Bulletin 181 March 2014 Implementation of Your Fire Safety Plan
- Posted at: September 25, 2021 02:32:44

Once the building management team obtains their newly-approved fire safety plan, or one which was re-submitted after areview, there are a number of items that must beimplemented immediately as required under the provincial fire code. As a starting point, ensure placement of one copy of the fire safety plan into the security box (fire safety plan box) at the entrance of the building facility. This is for use by fire-fighting crews responding to emergencies. The second copy should be located where it is readily available forother emergency responders upon request. It is high recommended that an electronic version of the fire safety plan and the contained evacuation drawings are stored on a CD or hard drive in the event future revisions are needed, or for printing of additional copies. Post instructionsummaries for building occupants regarding fire safety planning and emergency procedures. It is of benefit to issue floor plans with marked evacuation routes, and to offer written details on the support provided by floor wardens and supervisory personnel. The fire code does stipulatethat at least one copy of the fire emergency procedures shall be prominently posted and maintained on each floor area.Special needs persons requiring assistance must be listed in the approved fire safety plan, including those with reduced mobility, a speech, hearing or visual impairment, or a cognitive limitation.

Another area of the fire safety plan to be implementedis ensuring the warden-supervisory personnel are aware of their duties in the event of an emergency in the building. The fire safety plan does contain sections specifying theroles and responsibilities of key emergency personnel. It is mandatory for the building management to provide trainingactivities to ensuredesignated emergency personnel are clear on their rolesand responsibilities. It is critical that fire safety teams in the building knowexactly what they must do during a fire emergency. A short table talk session conductedonce or twice in a month may be useful.Through these sessions, teams can determine the regular fire drill schedule. Fire drills have been proven to help all building occupants remain familiar with evacuation procedures and to reinforce the efficient and safe use of the exit facilities available for emergencies. Conducted properly, fire drills allow occupants to practice an orderly exit in a controlled situation. Fire drills must be carefully mapped out and, for the most part, can be “mocked up” to provide the sense of an emergency condition in the building.Visitors are usually not familiar with the building facility and are often unaware of the emergency procedures in the event of a fire. In addition, your regular staff or fire wardens may not be on the lookout for visitors as part of the search process during an evacuation. It is important for property managers and building operators to clearly identify risk factors to visitors. Most building operators have safety plans which describe fire and other types of emergencies that could occur in a facility. In fact, some building management groups have extended their fire and life safety plans into all-encompassing emergency management plans. These include emergency evacuation plans, as well as descriptions of the building’s fire detection and containment systems. This allows property operators to take life safety planning to the next level, primarily focusing on saving lives and reducing the risk of injury.Property operators must consider all options available for implementation of precautionary measures and security operations of the building which would minimize the time required to evacuate occupants when a fire alarm system has been activated.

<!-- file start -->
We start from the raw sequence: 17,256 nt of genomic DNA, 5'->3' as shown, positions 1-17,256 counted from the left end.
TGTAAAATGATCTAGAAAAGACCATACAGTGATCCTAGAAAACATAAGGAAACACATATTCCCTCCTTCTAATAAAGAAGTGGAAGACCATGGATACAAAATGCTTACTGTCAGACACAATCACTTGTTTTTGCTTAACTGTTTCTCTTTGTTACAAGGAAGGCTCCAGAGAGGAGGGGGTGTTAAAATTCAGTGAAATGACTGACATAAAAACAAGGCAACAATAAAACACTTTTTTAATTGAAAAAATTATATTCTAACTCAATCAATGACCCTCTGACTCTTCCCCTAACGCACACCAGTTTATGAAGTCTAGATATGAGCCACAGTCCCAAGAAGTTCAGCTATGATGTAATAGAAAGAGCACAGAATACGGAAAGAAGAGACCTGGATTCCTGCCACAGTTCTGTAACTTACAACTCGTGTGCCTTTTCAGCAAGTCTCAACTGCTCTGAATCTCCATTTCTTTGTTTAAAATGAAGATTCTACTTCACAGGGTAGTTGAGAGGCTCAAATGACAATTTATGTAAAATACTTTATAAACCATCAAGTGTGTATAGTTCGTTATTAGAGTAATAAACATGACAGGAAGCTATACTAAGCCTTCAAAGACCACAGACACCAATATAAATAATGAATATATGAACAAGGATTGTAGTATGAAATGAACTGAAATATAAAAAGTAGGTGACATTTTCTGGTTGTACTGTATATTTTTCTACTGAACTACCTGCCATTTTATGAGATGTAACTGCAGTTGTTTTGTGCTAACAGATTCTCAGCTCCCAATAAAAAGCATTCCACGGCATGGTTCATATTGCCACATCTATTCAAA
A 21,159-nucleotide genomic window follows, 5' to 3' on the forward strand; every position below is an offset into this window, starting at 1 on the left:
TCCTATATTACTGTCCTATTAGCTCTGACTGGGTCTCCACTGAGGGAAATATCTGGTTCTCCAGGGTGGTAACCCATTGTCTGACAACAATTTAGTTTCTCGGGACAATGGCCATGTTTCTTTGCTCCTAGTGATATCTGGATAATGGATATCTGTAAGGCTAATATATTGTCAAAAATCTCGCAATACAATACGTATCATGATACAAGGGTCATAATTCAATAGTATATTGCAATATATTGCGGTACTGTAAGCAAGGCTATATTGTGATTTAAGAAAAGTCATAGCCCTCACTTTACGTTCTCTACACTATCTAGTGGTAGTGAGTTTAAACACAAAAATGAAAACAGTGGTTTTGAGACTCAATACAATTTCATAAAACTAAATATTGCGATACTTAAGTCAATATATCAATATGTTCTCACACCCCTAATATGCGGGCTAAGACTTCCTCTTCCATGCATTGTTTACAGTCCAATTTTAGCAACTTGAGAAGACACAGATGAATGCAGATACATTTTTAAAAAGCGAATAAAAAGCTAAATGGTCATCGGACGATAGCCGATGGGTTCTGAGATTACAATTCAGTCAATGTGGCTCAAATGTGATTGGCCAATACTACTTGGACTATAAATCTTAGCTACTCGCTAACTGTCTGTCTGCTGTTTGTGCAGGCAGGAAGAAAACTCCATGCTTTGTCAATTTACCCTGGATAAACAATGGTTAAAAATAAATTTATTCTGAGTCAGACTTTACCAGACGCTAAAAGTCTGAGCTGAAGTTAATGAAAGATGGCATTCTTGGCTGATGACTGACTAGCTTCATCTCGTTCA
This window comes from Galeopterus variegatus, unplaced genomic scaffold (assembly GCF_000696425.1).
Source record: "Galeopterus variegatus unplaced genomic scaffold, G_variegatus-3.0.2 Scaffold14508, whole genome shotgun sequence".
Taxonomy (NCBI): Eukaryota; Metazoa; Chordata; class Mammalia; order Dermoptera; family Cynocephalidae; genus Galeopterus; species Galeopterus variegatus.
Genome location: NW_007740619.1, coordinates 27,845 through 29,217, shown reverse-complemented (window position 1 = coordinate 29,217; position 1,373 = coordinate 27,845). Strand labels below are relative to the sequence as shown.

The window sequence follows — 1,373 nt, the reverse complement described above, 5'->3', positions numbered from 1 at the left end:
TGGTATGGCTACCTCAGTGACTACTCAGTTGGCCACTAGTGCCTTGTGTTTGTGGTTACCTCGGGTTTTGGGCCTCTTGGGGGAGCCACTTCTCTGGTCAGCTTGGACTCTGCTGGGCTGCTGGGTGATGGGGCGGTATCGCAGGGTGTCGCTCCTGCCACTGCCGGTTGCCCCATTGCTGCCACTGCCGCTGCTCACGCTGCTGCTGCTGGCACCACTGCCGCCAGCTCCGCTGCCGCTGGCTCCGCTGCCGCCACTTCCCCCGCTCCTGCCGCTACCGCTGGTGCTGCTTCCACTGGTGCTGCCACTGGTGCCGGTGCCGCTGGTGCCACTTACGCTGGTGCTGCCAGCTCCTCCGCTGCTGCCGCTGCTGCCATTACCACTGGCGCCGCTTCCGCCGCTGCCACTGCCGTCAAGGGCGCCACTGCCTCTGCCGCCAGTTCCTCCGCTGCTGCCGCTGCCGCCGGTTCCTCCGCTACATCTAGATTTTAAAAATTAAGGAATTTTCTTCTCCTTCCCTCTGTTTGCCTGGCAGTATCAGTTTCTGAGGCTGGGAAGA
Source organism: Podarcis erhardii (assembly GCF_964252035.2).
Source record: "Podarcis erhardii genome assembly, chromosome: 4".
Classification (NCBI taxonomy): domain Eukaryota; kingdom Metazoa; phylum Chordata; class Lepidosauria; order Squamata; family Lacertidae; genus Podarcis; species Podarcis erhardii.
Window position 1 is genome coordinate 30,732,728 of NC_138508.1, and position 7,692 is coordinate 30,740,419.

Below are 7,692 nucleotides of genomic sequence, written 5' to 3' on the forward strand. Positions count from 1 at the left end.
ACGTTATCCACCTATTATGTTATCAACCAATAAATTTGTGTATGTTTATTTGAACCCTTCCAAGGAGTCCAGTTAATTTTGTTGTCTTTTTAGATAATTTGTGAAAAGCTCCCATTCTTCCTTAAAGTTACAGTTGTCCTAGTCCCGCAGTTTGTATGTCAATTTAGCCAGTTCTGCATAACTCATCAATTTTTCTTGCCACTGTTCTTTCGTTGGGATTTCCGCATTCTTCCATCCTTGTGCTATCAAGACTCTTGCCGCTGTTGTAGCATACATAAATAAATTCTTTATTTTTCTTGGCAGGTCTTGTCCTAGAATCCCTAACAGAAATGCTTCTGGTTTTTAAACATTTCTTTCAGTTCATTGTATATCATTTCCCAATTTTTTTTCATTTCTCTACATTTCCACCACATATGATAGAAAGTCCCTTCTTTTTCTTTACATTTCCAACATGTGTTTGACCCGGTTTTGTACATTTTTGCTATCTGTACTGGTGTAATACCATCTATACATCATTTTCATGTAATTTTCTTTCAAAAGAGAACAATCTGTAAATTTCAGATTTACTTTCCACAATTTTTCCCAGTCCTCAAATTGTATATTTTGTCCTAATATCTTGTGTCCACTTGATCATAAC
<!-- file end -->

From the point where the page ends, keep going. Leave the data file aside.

This article was contributed by Firepoint Inc, serving the GTA since 1997, developing fire department approved fire safety plans for newly constructed and existing buildings. Although every effort is made to ensure the accuracy, currency and completeness of the information, the bulletin publishers and authors do not guarantee, warrant, represent or undertake that the information provided is correct, accurate or current and shall not be liable for any loss, claim, or demand arising directly or indirectly from any use or reliance upon the bulletin information. Bulletin reproduction in whole or in part is prohibited without the written consent of Firepoint Inc. Copyright 2021 – All Rights Reserved.See www.firepoint.ca or call 905-874-9400.

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